It is a arthropod-borne (arboviral ) illness in human
. It is caused by infection with 1 of the 4 serotypes
of dengue virus (DENV1,2,3,4), which is a
Flavivirus (a genus of single-stranded
nonsegmented RNA viruses).
Once affected persons acquire long-life serotype
Dengue is transmitted by mosquitoes of the genus
Dr Benjamin Rush a professor of chemistry and
medical theory at the UPEN, during the
Philadelphia epidemic 1779 -1780 , first described
the dramatic symptoms of dengue as break bone
A small percentage of persons who have
previously been infected by one dengue serotype
develop bleeding and endothelial leak up on
infection with another dengue serotype. This
syndrome is termed dengue hemorrhagic fever
(DHF). Also been termed dengue vasculopathy.
Vascular leakage in these patients results in
hemoconcentration and serious effusions and can
lead to circulatory collapse.
This, in conjunction with severe hemorrhagic
complications, can lead to dengue shock
syndrome(DSS), which poses a greater fatality risk
than bleeding .
In India first outbreak of dengue was recorded in
A double peak hemorrhagic fever epidemic occurred
in India for the first time in Calcutta between July
1963 & March 1964
In New Delhi, outbreaks of dengue fever reported in5
An estimated 5,00,000 cases of DHF require
hospitalization each year, of which a very large
proportion are children. At least 2.5% of cases die
without proper treatment.
A rapid rise in urban populations is bringing greater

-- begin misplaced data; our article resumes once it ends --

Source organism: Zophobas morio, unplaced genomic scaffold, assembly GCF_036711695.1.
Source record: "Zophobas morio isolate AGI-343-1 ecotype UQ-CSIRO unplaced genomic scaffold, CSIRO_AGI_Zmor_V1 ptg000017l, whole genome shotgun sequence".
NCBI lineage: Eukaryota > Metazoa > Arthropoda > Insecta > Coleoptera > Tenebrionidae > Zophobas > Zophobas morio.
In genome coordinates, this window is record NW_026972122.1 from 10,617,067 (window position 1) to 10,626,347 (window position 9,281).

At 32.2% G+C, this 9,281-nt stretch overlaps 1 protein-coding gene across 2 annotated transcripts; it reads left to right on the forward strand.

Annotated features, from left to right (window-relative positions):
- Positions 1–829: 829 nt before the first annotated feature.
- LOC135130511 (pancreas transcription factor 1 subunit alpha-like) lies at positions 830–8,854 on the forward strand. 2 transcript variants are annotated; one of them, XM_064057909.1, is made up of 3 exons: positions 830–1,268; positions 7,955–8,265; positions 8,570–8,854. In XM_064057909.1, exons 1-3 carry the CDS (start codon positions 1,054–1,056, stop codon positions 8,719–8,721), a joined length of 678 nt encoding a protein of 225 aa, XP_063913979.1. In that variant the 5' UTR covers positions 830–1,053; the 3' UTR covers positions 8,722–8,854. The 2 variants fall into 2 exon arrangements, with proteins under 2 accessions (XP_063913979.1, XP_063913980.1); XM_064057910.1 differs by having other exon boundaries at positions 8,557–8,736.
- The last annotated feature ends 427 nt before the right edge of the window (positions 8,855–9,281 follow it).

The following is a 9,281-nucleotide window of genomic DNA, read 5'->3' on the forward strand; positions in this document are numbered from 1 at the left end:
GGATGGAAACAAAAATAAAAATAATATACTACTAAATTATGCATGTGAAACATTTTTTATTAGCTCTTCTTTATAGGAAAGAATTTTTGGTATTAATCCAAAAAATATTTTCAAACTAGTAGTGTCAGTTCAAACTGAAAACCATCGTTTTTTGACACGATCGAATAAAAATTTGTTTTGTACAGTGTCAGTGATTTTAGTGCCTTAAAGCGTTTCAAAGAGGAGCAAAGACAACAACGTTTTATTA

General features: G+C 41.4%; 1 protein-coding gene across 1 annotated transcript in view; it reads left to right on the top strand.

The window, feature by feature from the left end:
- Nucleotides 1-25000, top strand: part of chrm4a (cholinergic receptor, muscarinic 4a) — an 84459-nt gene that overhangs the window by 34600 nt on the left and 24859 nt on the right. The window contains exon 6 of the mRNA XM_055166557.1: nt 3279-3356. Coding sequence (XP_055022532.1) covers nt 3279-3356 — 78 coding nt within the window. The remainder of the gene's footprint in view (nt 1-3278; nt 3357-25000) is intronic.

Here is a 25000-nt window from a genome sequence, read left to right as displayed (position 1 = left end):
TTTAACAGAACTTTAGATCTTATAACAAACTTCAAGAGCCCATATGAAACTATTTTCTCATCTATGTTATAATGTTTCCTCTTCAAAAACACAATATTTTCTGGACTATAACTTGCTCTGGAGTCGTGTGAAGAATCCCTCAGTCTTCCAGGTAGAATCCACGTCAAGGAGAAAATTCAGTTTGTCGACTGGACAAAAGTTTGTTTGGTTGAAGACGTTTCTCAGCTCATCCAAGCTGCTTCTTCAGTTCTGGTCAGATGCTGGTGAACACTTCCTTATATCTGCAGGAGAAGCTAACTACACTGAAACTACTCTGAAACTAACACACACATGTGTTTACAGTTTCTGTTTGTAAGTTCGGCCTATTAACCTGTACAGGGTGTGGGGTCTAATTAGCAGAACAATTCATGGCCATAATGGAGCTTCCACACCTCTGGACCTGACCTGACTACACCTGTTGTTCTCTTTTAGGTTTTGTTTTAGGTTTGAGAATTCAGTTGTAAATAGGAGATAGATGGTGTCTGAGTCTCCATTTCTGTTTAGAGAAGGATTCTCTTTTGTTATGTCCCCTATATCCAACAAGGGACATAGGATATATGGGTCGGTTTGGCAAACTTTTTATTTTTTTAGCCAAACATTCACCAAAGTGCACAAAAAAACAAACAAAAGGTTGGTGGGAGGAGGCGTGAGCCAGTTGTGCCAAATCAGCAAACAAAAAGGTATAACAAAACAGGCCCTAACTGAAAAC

numbers of people into contact with this vector,
especially in areas that are favorable for mosquito
breeding, e.g. where household water storage is
common and where solid waste disposal services
Increased worldwide distribution of disease seen
after World War II
Dengue infection is caused by dengue virus (DENV),
which is a single-stranded RNA virus (approximately
11 kilobases long) with an icosahedral nucleocapsid
and covered by a lipid envelope. The virus is in the
family Flaviviridae, genus Flavivirus, and the type-
specific virus is yellow fever.
Transmission of dengue virus into the host is through
AEDES EGYPTI AEDES ALBOPTICUS
Dengue is transmitted by infected female mosquito.
A.egypti is a primarily a daytime feeder. It lives
around human habitation.
Lays eggs and produces larvae preferentially in
artificial containers . Only the female aedes
mosquito bites as it needs the protein in blood to
develop its eggs.
The mosquito becomes infective approximately 7
days after it has bitten a person carrying the virus.
This is the extrinsic incubation period, during which
time the virus replicates in the mosquito and reaches9
The mosquito remains infected for the remainder
of its life. The life span of A aegypti is usually 21
days but ranges from 15 to 65 days.
The mosquito can lay eggs about 3 times in its
lifetime, and about 100 eggs are produced each
The eggs can lie dormant in dry conditions for up to